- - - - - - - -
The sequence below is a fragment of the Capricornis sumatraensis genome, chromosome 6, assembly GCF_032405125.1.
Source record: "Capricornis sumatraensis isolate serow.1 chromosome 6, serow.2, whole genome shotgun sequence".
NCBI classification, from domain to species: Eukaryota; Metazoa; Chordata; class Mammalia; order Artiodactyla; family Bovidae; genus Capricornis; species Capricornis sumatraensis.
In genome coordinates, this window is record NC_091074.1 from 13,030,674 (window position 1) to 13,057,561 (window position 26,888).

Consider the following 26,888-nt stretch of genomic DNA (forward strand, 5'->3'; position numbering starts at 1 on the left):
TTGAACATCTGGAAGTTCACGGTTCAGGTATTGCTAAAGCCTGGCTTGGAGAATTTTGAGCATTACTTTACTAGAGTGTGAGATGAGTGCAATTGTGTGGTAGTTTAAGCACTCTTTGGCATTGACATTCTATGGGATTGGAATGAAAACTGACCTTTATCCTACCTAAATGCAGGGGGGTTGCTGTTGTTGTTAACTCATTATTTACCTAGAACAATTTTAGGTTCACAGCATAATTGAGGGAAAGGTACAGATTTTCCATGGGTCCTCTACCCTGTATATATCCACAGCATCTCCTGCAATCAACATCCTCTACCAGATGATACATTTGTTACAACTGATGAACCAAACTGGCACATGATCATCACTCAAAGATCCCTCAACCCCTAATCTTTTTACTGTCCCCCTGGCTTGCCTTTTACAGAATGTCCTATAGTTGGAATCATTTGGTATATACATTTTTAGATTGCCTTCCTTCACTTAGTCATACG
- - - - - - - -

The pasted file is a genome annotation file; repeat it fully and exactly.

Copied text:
The sequence below is a fragment of the Capricornis sumatraensis genome, chromosome 6, assembly GCF_032405125.1.
Source record: "Capricornis sumatraensis isolate serow.1 chromosome 6, serow.2, whole genome shotgun sequence".
NCBI classification, from domain to species: Eukaryota; Metazoa; Chordata; class Mammalia; order Artiodactyla; family Bovidae; genus Capricornis; species Capricornis sumatraensis.
In genome coordinates, this window is record NC_091074.1 from 13,030,674 (window position 1) to 13,057,561 (window position 26,888).

Consider the following 26,888-nt stretch of genomic DNA (forward strand, 5'->3'; position numbering starts at 1 on the left):
TTGAACATCTGGAAGTTCACGGTTCAGGTATTGCTAAAGCCTGGCTTGGAGAATTTTGAGCATTACTTTACTAGAGTGTGAGATGAGTGCAATTGTGTGGTAGTTTAAGCACTCTTTGGCATTGACATTCTATGGGATTGGAATGAAAACTGACCTTTATCCTACCTAAATGCAGGGGGGTTGCTGTTGTTGTTAACTCATTATTTACCTAGAACAATTTTAGGTTCACAGCATAATTGAGGGAAAGGTACAGATTTTCCATGGGTCCTCTACCCTGTATATATCCACAGCATCTCCTGCAATCAACATCCTCTACCAGATGATACATTTGTTACAACTGATGAACCAAACTGGCACATGATCATCACTCAAAGATCCCTCAACCCCTAATCTTTTTACTGTCCCCCTGGCTTGCCTTTTACAGAATGTCCTATAGTTGGAATCATTTGGTATATACATTTTTAGATTGCCTTCCTTCACTTAGTCATACG